The Articles of the European Media Freedom Act (EMFA) (Proposal 16.9.2022)

Preamble 31 to 40

(31) Very large online platforms act for many users as a gateway for access to media services. Media service providers who exercise editorial responsibility over their content play an important role in the distribution of information and in the exercise of freedom of information online. When exercising such editorial responsibility, they are expected to act diligently and provide information that is trustworthy and respectful of fundamental rights, in line with the regulatory or self-regulatory requirements they are subject to in the Member States.

Therefore, also in view of users’ freedom of information, where providers of very large online platforms consider that content provided by such media service providers is incompatible with their terms and conditions, while it is not contributing to a systemic risk referred to in Article 26 of Regulation (EU) 2022/XXX [the Digital Services Act], they should duly consider freedom and pluralism of media, in accordance with Regulation (EU) 2022/XXX [the Digital Services Act] and provide, as early as possible, the necessary explanations to media service providers as their business users in the statement of reasons under Regulation (EU) 2019/1150 of the European Parliament and of the Council.

To minimise the impact of any restriction to that content on users’ freedom of information, very large online platforms should endeavour to submit the statement of reasons prior to the restriction taking effect without prejudice to their obligations under Regulation (EU) 2022/XXX [the Digital Services Act].

In particular, this Regulation should not prevent a provider of a very large online platform to take expeditious measures either against illegal content disseminated through its service, or in order to mitigate systemic risks posed by dissemination of certain content through its service, in compliance with Union law, in particular pursuant to Regulation (EU) 2022/XXX [the Digital Services Act].

(32) It is furthermore justified, in view of an expected positive impact on freedom to provide services and freedom of expression, that where media service providers adhere to certain regulatory or self-regulatory standards, their complaints against decisions of providers of very large online platforms are treated with priority and without undue delay.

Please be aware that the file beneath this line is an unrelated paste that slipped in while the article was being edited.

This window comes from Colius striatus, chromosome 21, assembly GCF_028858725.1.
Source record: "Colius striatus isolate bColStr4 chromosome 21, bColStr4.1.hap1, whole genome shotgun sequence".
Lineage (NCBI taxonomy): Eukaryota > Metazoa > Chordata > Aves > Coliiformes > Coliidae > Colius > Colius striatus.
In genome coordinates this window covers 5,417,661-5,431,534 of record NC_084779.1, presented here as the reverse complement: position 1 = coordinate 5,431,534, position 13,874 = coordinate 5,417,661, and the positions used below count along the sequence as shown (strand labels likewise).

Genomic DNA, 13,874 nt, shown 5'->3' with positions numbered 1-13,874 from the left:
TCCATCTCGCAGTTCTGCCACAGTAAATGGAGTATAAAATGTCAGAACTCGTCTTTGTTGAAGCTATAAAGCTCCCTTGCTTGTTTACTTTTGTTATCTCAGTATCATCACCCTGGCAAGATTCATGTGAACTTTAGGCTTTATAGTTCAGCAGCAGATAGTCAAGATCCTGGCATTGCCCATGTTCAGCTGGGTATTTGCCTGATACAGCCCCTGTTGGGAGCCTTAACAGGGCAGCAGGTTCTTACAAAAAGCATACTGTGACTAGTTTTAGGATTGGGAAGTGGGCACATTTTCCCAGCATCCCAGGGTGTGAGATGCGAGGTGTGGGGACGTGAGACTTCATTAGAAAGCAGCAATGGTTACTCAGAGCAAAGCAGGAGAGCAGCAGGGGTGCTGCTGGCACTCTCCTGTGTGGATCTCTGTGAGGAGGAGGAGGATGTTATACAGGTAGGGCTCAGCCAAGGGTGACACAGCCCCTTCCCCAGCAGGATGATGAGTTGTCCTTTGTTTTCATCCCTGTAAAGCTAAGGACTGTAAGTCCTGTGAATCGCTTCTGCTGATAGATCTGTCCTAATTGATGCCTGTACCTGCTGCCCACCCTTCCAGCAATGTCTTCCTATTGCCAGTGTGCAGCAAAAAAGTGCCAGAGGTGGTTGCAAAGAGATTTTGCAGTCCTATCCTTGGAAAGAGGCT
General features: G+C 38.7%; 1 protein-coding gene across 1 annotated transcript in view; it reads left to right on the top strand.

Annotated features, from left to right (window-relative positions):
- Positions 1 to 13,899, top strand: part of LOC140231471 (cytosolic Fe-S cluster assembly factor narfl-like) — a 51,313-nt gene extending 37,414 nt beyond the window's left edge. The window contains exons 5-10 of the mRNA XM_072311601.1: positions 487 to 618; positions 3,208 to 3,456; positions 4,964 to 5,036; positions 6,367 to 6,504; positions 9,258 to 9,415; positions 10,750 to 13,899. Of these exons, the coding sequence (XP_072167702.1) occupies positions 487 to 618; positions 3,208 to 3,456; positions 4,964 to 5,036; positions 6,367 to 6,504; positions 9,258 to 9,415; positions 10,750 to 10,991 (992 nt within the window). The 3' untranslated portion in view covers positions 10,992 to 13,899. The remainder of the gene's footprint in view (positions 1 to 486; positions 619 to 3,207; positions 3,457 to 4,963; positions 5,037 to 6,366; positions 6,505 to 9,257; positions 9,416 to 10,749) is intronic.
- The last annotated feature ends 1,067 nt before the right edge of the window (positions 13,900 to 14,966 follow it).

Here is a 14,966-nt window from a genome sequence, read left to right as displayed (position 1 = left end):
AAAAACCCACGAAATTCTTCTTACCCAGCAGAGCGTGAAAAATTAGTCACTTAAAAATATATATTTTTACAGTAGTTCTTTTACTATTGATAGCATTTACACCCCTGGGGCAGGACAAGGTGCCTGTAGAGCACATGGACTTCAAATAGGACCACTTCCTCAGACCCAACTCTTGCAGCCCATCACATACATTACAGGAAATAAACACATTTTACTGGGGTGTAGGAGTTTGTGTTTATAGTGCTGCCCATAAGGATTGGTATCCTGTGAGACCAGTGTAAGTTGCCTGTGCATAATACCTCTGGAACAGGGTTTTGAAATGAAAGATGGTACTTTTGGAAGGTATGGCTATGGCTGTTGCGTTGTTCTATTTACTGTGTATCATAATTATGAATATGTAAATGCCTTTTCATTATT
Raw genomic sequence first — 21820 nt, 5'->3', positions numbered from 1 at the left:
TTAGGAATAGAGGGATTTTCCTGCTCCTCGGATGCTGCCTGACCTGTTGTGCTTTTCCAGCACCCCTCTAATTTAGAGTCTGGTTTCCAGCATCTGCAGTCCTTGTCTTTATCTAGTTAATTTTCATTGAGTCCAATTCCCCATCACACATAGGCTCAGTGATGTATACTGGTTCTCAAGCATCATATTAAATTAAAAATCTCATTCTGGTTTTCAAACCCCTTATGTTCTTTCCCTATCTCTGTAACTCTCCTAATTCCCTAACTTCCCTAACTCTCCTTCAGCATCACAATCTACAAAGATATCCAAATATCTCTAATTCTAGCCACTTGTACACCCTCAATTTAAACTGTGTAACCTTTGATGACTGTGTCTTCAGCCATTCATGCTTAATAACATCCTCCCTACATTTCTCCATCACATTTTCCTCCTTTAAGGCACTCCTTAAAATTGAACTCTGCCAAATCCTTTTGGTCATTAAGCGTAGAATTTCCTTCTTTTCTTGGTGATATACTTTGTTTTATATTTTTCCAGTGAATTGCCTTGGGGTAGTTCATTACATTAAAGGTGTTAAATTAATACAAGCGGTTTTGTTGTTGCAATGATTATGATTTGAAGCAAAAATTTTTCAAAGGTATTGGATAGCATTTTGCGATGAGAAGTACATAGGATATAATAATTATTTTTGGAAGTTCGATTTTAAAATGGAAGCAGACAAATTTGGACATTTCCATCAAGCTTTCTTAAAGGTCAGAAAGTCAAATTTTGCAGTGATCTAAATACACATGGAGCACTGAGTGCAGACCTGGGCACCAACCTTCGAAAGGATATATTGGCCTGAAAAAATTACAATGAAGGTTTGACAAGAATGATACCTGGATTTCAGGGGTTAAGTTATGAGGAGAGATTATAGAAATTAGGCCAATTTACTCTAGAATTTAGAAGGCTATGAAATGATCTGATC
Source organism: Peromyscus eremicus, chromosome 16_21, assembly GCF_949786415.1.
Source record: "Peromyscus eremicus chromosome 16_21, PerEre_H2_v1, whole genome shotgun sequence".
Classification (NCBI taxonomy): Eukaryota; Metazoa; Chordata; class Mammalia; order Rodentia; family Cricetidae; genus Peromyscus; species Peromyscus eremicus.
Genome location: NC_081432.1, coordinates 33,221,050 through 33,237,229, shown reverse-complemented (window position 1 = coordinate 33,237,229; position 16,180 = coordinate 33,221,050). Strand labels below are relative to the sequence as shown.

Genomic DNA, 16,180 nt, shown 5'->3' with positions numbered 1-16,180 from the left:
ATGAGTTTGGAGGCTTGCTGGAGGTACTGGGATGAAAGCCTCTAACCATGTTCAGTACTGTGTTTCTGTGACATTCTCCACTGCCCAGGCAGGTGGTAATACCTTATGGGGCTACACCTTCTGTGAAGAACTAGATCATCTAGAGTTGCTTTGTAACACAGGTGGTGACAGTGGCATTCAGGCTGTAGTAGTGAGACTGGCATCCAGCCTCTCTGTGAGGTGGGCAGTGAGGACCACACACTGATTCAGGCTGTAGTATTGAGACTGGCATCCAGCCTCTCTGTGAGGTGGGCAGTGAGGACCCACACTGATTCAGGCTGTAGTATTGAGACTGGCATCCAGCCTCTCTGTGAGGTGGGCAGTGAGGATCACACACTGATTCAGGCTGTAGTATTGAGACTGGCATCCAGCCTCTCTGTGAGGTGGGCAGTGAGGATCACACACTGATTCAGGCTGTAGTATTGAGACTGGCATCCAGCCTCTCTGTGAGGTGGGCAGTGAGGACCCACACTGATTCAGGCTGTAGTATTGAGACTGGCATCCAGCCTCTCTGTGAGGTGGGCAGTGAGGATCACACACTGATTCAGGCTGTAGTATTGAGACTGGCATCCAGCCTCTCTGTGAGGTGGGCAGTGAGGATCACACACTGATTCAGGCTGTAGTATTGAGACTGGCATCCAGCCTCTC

(33) To this end, providers of very large online platforms should provide a functionality on their online interface to enable media service providers to declare that they meet certain requirements, while at the same time retaining the possibility not to accept such self-declaration where they consider that these conditions are not met.

Providers of very large online platforms may rely on information regarding adherence to these requirements, such as the machine-readable standard of the Journalism Trust Initiative or other relevant codes of conduct. Guidelines by the Commission may be useful to facilitate an effective implementation of such functionality, including on modalities of involvement of relevant civil society organisations in the review of the declarations, on consultation of the regulator of the country of establishment, where relevant, and address any potential abuse of the functionality.

(34) This Regulation recognises the importance of self-regulatory mechanisms in the context of the provision of media services on very large online platforms. They represent a type of voluntary initiatives, for instance in a form of codes of conduct, which enable media service providers or their representatives to adopt common guidelines, including on ethical standards, correction of errors or complaint handling, amongst themselves and for themselves. Robust, inclusive and widely-recognised media self-regulation represents an effective guarantee of quality and professionalism of media services and is key for safeguarding editorial integrity.

(35) Providers of very large online platforms should engage with media service providers that respect standards of credibility and transparency and that consider that restrictions on their content are frequently imposed by providers of very large online platforms without sufficient grounds, in order to find an amicable solution for terminating any unjustified restrictions and avoiding them in the future. Providers of very large online platforms should engage in such exchanges in good faith, paying particular attention to safeguarding media freedom and freedom of information.